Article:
But if there are flaws in the make-up of Liverpool and Chelsea then they only served to make this game even more watchable. It was frantic, hectic, wholly unpredictable and all the better for all of that.
Liverpool were without their manager, first choice goalkeeper and two key outfield players. All were victims of Covid-19. The virus continues to influence the season.
They were recognisable in the way they attacked, though. The scorers, Sadio Mane and Mo Salah, were superb and will be missed enormously as they depart for the African Cup of Nations. That will present another problem for manager Jurgen Klopp.
Christian Pulisic earned Chelsea a point after Kovacic had given the home side hope
Romelu Lukaku was left out of the Chelsea squad after his recent controversial interview
Chelsea, meanwhile, were sleep walking until they scored their first goal but perhaps the better team from that point on. It was that kind of game.
Coach Thomas Tuchel made a brave call by leaving out centre forward Romelu Lukaku and it’s clear a story started by the Belgian’s comments at the end of last week still has some way run.
In truth, Tuchel’s decision looked as though it may come back to bite him at one stage and even though Chelsea took a point here there was a time, with Liverpool tiring in the last period of the game, that it was hard not to wonder what kind of damage Lukaku may have been able to do as a substitute.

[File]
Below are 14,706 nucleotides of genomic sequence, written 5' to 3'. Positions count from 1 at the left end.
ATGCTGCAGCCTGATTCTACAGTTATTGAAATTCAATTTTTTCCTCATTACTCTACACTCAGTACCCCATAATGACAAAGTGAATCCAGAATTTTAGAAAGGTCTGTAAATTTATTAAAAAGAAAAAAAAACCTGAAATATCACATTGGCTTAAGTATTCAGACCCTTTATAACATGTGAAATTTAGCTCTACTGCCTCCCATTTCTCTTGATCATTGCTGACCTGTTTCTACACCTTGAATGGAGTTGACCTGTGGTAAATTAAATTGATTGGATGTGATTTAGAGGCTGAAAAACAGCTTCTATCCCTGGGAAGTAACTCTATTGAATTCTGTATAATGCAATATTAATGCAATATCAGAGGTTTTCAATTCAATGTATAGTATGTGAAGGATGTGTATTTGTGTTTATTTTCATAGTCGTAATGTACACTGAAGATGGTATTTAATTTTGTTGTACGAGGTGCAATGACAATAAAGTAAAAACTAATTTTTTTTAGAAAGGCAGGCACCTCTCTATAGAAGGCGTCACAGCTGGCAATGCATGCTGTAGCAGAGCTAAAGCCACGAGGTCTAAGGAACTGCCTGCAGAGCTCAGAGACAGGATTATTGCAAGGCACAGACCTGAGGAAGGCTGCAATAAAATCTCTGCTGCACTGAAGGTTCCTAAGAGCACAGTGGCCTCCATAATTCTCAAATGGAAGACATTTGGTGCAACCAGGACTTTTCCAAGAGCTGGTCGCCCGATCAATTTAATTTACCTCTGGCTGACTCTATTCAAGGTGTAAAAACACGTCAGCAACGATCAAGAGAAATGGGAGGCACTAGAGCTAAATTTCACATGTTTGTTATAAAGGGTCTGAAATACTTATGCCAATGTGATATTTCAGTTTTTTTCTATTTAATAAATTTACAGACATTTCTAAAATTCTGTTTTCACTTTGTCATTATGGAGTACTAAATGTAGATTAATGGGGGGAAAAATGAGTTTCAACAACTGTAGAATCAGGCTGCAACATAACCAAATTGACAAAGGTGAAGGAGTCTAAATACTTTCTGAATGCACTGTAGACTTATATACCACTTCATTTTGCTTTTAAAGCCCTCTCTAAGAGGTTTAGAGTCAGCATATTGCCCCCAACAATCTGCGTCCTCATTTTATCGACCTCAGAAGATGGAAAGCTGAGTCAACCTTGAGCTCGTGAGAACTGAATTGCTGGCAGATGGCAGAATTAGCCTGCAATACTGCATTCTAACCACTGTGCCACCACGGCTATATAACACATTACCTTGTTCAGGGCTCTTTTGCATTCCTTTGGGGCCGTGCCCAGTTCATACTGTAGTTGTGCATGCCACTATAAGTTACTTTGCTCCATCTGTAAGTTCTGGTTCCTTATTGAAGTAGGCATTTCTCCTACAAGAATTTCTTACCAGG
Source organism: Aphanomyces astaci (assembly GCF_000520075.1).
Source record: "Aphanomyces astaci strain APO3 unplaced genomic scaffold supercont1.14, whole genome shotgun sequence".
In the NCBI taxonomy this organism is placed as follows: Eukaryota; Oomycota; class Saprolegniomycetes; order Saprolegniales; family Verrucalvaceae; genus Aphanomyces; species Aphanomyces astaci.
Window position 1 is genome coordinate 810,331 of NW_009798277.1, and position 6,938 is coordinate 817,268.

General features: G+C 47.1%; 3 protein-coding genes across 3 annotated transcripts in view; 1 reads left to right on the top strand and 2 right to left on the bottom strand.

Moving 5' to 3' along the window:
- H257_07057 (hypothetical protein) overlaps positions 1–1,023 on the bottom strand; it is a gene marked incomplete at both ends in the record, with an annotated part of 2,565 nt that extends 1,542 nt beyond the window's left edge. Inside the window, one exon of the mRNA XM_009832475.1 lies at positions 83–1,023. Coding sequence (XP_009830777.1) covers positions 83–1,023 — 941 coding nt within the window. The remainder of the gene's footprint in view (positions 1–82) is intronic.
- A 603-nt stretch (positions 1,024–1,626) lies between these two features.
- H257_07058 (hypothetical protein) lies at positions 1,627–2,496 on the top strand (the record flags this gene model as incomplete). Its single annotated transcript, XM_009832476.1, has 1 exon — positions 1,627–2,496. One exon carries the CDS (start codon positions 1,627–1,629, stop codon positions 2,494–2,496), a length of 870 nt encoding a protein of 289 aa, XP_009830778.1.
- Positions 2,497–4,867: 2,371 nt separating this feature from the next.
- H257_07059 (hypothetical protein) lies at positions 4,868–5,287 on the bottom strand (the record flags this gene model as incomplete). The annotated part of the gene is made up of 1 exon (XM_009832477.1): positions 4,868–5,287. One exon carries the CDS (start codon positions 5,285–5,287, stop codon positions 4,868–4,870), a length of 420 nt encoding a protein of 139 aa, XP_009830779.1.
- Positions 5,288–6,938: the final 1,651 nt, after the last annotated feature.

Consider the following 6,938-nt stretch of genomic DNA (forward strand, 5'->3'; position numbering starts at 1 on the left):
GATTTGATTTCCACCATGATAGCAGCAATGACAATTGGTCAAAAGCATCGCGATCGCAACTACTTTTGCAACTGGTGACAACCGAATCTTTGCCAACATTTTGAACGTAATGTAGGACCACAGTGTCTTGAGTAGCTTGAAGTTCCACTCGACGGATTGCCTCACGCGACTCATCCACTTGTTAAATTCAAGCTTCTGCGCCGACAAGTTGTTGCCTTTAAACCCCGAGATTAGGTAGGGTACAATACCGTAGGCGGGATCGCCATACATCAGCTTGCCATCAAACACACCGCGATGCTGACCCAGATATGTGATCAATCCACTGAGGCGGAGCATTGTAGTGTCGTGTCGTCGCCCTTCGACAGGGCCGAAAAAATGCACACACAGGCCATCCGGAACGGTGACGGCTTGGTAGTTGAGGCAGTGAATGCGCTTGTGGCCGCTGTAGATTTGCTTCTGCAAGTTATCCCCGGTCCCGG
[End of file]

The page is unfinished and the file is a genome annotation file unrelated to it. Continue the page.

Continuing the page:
Chelsea do lack a focal point without an obvious centre forward, for sure. Lukaku was purchased last summer in order to solve a problem but is now in danger of becoming one if his manager does not manage to lay the issue to rest in the coming days.
Elsewhere, Chelsea had some of this game’s best players. Kovacic was impressive even without the value added by his goal while another Chelsea midfielder, N’Golo Kante, was arguably the most noticeable performer on the field.
Pep Guardiola will be happy to have seen two of his side’s main rivals drop points on Sunday
At the start of the second half, before fatigue began to affect players like James Milner, Liverpool were briefly dangerous once more. Salah and Mane sensed opportunity on more than one occasion but Kante possesses that innate ability to be on hand just as danger presents itself. The French international was magnificent once again.
In Manchester, they will not rue this outcome. Guardiola would have chosen a draw and a clear advantage now belongs to his team. Certainly, both Chelsea and Liverpool will have to beat them in order to claw back ground. They cannot expect other teams to do that job for them. Both those games – Chelsea play City in less than a fortnight while Liverpool face them in April – will take place at the champions’ Etihad Stadium so the size of the task is clear.
It is likely Chelsea and Liverpool will improve and come again this season. They remain some distance better than anything else the Premier League has to offer. But the standards set by City are incredibly high. At the top of the Premier League, draws feel like a disappointment while defeats can appear disastrous. After away games at Leicester and Chelsea that have stalled their progress, Liverpool know both those feelings well.